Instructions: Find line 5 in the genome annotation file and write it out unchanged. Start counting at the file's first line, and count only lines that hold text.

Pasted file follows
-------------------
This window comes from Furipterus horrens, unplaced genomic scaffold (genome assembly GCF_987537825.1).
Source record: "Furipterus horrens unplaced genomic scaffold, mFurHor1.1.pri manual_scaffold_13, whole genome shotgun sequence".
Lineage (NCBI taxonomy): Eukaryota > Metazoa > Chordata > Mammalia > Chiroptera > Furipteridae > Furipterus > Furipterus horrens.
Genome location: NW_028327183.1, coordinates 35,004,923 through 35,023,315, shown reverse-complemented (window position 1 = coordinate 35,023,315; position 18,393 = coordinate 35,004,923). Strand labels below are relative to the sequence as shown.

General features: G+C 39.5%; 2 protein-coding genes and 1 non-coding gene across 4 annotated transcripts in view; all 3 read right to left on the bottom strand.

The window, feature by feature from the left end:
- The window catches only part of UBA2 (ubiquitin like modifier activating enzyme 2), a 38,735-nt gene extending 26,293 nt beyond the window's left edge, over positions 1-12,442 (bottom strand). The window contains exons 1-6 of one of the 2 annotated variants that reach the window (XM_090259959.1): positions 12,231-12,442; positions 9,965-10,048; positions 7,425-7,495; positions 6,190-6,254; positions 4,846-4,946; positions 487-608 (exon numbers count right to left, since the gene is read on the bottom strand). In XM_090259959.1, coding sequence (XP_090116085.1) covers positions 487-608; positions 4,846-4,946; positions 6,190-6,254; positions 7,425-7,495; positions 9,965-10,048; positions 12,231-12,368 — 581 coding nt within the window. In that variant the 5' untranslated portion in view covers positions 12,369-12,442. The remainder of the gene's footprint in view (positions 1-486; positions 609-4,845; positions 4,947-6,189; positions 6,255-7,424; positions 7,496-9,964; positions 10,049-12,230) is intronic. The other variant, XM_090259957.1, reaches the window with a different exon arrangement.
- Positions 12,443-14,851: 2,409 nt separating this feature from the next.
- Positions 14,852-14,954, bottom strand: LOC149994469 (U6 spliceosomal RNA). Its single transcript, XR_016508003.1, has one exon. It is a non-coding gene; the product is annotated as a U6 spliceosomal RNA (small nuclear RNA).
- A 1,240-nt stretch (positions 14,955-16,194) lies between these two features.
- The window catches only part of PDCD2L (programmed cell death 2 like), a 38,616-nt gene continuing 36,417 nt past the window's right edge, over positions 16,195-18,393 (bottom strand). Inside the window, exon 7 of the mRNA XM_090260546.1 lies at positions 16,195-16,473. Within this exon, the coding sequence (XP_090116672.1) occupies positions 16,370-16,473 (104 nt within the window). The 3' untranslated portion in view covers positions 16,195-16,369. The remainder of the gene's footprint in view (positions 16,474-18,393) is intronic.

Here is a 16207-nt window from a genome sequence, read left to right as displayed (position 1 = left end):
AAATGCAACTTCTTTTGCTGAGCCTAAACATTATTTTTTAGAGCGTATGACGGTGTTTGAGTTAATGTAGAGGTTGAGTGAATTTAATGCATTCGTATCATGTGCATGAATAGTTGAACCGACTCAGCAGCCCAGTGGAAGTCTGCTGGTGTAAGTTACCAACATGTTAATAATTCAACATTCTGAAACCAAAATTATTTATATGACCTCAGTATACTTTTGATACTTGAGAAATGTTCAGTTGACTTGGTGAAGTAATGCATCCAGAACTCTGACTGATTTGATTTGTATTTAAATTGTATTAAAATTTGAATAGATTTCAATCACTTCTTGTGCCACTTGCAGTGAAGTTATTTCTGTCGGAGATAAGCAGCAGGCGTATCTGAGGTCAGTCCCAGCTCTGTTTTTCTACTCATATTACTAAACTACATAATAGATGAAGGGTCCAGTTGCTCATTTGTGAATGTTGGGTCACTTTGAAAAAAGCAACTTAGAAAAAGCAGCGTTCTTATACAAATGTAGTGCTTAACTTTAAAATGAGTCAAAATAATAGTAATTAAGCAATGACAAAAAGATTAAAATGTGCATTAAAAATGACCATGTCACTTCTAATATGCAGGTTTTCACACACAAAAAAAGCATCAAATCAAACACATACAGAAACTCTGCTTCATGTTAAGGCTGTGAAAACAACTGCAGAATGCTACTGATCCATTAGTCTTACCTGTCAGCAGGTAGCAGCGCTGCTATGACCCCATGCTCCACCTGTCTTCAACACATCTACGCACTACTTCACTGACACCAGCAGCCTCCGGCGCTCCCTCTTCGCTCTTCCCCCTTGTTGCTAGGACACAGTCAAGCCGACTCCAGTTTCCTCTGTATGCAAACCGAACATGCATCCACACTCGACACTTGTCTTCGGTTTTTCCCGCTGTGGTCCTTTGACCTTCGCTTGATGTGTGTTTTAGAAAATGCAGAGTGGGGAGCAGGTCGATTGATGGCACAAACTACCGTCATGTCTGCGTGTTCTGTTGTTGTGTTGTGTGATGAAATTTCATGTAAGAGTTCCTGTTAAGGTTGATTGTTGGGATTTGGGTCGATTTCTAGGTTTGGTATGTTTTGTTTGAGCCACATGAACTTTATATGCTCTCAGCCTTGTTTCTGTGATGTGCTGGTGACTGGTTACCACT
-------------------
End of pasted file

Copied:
General features: G+C 39.5%; 2 protein-coding genes and 1 non-coding gene across 4 annotated transcripts in view; all 3 read right to left on the bottom strand.